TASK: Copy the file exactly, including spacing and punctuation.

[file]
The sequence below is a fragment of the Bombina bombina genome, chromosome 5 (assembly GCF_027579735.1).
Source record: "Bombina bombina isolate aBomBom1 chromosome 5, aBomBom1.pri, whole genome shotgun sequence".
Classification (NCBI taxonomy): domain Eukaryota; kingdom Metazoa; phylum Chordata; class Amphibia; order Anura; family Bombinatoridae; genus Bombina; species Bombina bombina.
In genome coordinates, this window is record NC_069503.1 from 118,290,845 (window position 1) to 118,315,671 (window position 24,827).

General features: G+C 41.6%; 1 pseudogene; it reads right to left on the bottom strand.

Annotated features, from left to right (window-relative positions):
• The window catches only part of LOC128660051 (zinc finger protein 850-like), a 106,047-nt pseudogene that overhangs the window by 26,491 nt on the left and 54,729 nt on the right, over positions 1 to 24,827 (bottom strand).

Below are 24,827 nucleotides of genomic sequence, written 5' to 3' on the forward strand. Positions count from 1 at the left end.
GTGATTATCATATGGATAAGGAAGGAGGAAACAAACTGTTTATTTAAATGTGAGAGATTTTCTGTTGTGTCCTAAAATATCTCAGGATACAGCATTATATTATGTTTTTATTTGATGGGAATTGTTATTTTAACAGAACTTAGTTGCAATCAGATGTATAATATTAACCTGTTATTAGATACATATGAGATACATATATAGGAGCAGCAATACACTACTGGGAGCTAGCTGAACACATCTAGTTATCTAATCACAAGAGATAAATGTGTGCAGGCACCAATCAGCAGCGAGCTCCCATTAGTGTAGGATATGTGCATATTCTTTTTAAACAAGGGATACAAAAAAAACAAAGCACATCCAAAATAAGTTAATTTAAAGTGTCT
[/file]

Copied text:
The sequence below is a fragment of the Bombina bombina genome, chromosome 5 (assembly GCF_027579735.1).
Source record: "Bombina bombina isolate aBomBom1 chromosome 5, aBomBom1.pri, whole genome shotgun sequence".
Classification (NCBI taxonomy): domain Eukaryota; kingdom Metazoa; phylum Chordata; class Amphibia; order Anura; family Bombinatoridae; genus Bombina; species Bombina bombina.
In genome coordinates, this window is record NC_069503.1 from 118,290,845 (window position 1) to 118,315,671 (window position 24,827).

General features: G+C 41.6%; 1 pseudogene; it reads right to left on the bottom strand.

Annotated features, from left to right (window-relative positions):
• The window catches only part of LOC128660051 (zinc finger protein 850-like), a 106,047-nt pseudogene that overhangs the window by 26,491 nt on the left and 54,729 nt on the right, over positions 1 to 24,827 (bottom strand).

Below are 24,827 nucleotides of genomic sequence, written 5' to 3' on the forward strand. Positions count from 1 at the left end.
GTGATTATCATATGGATAAGGAAGGAGGAAACAAACTGTTTATTTAAATGTGAGAGATTTTCTGTTGTGTCCTAAAATATCTCAGGATACAGCATTATATTATGTTTTTATTTGATGGGAATTGTTATTTTAACAGAACTTAGTTGCAATCAGATGTATAATATTAACCTGTTATTAGATACATATGAGATACATATATAGGAGCAGCAATACACTACTGGGAGCTAGCTGAACACATCTAGTTATCTAATCACAAGAGATAAATGTGTGCAGGCACCAATCAGCAGCGAGCTCCCATTAGTGTAGGATATGTGCATATTCTTTTTAAACAAGGGATACAAAAAAAACAAAGCACATCCAAAATAAGTTAATTTAAAGTGTCT